Fulfil : The question we are answering here seems to imply that the obligation to fulfil should be financed exclusively by developed countries. This would mean that a developed country could be held accountable for not fulfilling the realisation of ESCRs in a developing country. It would nevertheless be very hard to define, technically, which country should help which other one. Such accountability would be impossible at a general level. In this case the quasi-juridical status (of the Committee) could not immediately be regarded as that of a body with condemnatory powers. This could change with time as the Committee’s real spheres of action develop through practice, as has been the case with the Committee for Human Rights. […] The obligation to fulfil primarily concerns each individual country. But it also concerns any other country from which funds are transferred, which the Committee could audit and about which it should be able to issue recommendations. Again, the interpretation of Article 2.1 should be not so much quantitative as qualitative. (Horacio Ortiz)
“If a complaint mechanism were set up, the Committee would have to examine, through actual cases, whether the donor State, in implementing cooperation, had violated the complainants’rights through its action or inaction. It would have to identify a causal link between the action or inaction of the State in question and the alleged violation, bearing in mind that the victim must have exhausted all internal means of redress beforehand.” (Magdalena Sepulveda)
It has been pointed out that the Convention on the Rights of the Child also refers to international cooperation, which has been interpreted in this context as a collective obligation that does not provide grounds for an appeal directed specifically against a particular State. The idea that emerged is that it should be given the same scope in the context of the Convention on Economic, Social and Cultural Rights.
A general consensus emerged during the seminar that « international cooperation » should not be understood as an obligation for rich countries and aid agencies to finance the additional cost of implementing new policies inspired by a Committee examining individual and collective communications.
That is already the Committee’s interpretation. “According to the ESCR Committee’s current interpretation, international cooperation should not necessarily be taken to mean an obligation to provide international aid. The inclusion of Article 2.1 [in an optional protocol] would not mean that an individual or group would be able to bring a complaint against a developed country in order to oblige it to provide financial or technical aid to another country.” (Magdalena Sepulveda)
II. Possible relevant interpretations of the cooperation principle
Discussions during the seminar also sought to put a positive interpretation on the reference to international cooperation. Several proposals were put forward and considered with interest.
“In order to understand why the inclusion of Article 2.1 in the Protocol would not mean that the additional costs of any new policy introduced by a developing country according to the recommendations of the Committee to comply with its obligations concerning ESCRs should be assumed by international cooperation, it is important to bear in mind that this article should be read in the context of the Covenant as a whole, i.e. in regard to the notion of progressiveness and to the particular obligations of States to respect, protect and fulfil. As with all other measures, the support of ESCRs through international cooperation should be progressive, according to available resources. The adoption of an Optional Protocol which includes Article 2.1 would therefore not mean a massive transfer of resources from developed countries to developing ones.” (Horacio Ortiz)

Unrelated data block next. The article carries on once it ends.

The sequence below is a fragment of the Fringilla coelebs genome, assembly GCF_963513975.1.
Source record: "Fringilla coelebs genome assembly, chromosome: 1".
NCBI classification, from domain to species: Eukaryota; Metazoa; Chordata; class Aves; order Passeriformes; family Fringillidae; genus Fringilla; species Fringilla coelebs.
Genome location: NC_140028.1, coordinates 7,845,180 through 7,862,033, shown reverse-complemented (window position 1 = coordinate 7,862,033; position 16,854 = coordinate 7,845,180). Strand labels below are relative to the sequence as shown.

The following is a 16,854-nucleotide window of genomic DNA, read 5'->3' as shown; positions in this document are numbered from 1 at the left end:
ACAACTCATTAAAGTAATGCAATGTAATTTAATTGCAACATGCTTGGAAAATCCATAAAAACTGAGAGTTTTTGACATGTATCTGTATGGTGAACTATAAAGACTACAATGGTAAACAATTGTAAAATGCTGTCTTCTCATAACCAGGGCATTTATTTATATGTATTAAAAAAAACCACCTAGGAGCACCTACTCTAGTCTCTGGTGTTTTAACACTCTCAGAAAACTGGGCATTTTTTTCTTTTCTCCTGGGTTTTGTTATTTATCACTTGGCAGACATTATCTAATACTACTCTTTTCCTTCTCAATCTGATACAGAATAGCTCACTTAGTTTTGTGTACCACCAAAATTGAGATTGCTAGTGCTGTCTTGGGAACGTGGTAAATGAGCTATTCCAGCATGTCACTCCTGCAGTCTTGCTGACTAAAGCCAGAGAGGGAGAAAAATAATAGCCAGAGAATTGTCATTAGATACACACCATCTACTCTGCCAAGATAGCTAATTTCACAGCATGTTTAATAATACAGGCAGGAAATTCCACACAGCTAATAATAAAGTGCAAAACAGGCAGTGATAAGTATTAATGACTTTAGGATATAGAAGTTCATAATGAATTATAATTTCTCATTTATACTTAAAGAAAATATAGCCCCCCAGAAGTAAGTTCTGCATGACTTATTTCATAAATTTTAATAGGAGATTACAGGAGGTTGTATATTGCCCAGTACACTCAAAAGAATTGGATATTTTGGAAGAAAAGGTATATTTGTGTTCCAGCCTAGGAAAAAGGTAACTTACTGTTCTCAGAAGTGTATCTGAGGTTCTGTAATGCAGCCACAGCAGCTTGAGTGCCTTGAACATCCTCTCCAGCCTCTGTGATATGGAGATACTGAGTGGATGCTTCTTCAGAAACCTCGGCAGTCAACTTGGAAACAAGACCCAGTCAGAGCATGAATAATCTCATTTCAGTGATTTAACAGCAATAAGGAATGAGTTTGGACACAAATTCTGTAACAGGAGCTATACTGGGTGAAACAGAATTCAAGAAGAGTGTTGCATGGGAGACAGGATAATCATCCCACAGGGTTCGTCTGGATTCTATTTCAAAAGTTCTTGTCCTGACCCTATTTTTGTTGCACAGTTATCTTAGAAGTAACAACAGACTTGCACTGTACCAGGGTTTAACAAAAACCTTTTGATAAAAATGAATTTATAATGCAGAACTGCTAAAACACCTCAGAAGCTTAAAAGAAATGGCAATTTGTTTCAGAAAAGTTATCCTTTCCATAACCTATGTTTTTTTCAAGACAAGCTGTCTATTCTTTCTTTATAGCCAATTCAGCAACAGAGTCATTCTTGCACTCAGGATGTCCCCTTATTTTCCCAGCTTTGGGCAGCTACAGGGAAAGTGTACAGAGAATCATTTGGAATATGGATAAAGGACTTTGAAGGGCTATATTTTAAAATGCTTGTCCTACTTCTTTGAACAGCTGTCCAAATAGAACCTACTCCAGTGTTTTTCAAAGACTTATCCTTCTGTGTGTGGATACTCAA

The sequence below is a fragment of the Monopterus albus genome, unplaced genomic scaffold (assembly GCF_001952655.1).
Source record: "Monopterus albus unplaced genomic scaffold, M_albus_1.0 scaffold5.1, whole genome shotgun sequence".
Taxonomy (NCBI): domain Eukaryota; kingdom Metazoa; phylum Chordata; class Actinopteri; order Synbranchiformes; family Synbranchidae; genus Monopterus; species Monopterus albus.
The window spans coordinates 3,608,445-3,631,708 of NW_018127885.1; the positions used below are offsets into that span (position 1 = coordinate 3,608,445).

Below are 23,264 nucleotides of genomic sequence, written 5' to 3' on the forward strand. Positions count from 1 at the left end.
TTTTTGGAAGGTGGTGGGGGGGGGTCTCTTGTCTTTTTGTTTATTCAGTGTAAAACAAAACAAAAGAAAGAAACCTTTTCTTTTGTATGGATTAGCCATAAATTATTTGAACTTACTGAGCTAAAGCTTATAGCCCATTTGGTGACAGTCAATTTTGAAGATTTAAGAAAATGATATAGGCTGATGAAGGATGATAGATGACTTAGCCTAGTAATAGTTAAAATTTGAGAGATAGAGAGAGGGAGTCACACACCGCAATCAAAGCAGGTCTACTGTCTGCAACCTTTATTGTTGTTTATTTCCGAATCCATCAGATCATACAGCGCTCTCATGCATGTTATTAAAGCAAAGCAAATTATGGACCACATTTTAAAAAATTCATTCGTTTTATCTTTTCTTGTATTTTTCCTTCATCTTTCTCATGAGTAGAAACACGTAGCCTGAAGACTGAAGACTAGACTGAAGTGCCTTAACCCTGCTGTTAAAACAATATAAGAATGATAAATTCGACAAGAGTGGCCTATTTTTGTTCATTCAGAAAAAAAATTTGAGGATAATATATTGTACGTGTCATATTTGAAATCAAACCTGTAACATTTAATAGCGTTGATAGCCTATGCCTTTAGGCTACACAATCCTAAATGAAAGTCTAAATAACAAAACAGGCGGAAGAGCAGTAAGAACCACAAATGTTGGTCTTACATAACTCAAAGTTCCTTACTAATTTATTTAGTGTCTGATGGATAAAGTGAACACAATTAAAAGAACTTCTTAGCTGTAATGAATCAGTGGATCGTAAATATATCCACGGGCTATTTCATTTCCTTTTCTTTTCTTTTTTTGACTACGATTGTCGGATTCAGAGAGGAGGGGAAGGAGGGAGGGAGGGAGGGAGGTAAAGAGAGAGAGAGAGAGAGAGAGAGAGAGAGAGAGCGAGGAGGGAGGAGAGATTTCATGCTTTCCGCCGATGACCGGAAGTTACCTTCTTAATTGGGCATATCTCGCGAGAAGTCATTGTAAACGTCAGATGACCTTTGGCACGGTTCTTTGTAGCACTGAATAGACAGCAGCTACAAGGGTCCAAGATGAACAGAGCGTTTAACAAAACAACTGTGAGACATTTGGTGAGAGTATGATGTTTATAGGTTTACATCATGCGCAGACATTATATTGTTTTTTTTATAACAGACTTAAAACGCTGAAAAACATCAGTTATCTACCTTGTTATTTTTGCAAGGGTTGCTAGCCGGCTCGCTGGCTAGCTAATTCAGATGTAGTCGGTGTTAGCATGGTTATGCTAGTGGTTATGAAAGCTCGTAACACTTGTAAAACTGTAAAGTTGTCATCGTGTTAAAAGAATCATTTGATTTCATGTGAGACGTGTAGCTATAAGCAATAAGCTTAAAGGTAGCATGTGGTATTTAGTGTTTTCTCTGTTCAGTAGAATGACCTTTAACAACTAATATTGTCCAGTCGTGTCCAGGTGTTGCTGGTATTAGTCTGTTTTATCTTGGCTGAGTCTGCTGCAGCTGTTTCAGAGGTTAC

The opinion was also expressed that “international assistance and cooperation » as mentioned in the Covenant should be seen above all as a much more qualitative than quantitative concept. States should concentrate on the quality of the aid they grant much more than on the quantity. Without quality, increasing the quantity of aid will not necessarily ensure that economic, social and cultural rights are better guaranteed. This was acknowledged by the ESCR Committee in its General Comment No. 3 of 1990, in which it asserts that public development aid does not always guarantee a better enjoyment of ESCRs by individuals. (Sigrun Skogly)
The question was raised whether, in west African countries in particular, there might not be a greater need for technical support in order to establish the right conditions for the realisation of economic, social and cultural rights, rather than for a kind of judicial mechanism that would be powerless on its own to create the conditions for effective enjoyment of ESCRs. (Vincent Zakane) International cooperation could thus possibly be restrictive with regard to expert input and impact studies relating to the obligation to protect when they require technical skills that are not available in the country or only available at an exorbitant cost.
Several participants suggested that the notion of cooperation should be understood more specifically as the response that would be given to the need for expertise felt by the State concerned and the ESCRs Committee when they had to examine a communication from a complainant criticising his or her government for not having completely discharged its duties under the Covenant. Concerning the right to food, for example, one of the most useful features of international cooperation could be to help States analyse food shortages in all their complexity so as to help them come up with solutions. If that were to be the case, the Committee would need a power of investigation. (Michael Windführ)
International assistance should also cover implementation, following the example of the ILO. (Emmanuel Decaux)
Another aspect of cooperation could be to help States considering policies liable to have side-effects that infringe the rights of part of the population (its own or a neighbour’s) to carry out systematic and consistent impact studies.
Advances in the recognition of economic, social and cultural rights are closely linked to the definition of objective indicators that measure both the extent of and obstacles to their realisation, in particular by precisely identifying direct and indirect violators of ESCRs. In that respect the millennium goals were an interesting development, albeit limited and ambiguous insofar as they maintain confusion between obligations to provide development aid and the duty to respect rights. It was felt that the scientific community should work on identifying evaluation methods which could be used to assess quality of governance as a factor in the realisation of economic, social and cultural rights, particularly in order to refute the argument often put forward that a lack of resources is the main obstacle to the realisation of ESCRs in developing countries.
The ultimate effect of international cooperation should be to encourage reform of the system with the dual aim of giving greater consideration to the precautionary principle and ensuring greater transparency. (Emmanuel Decaux)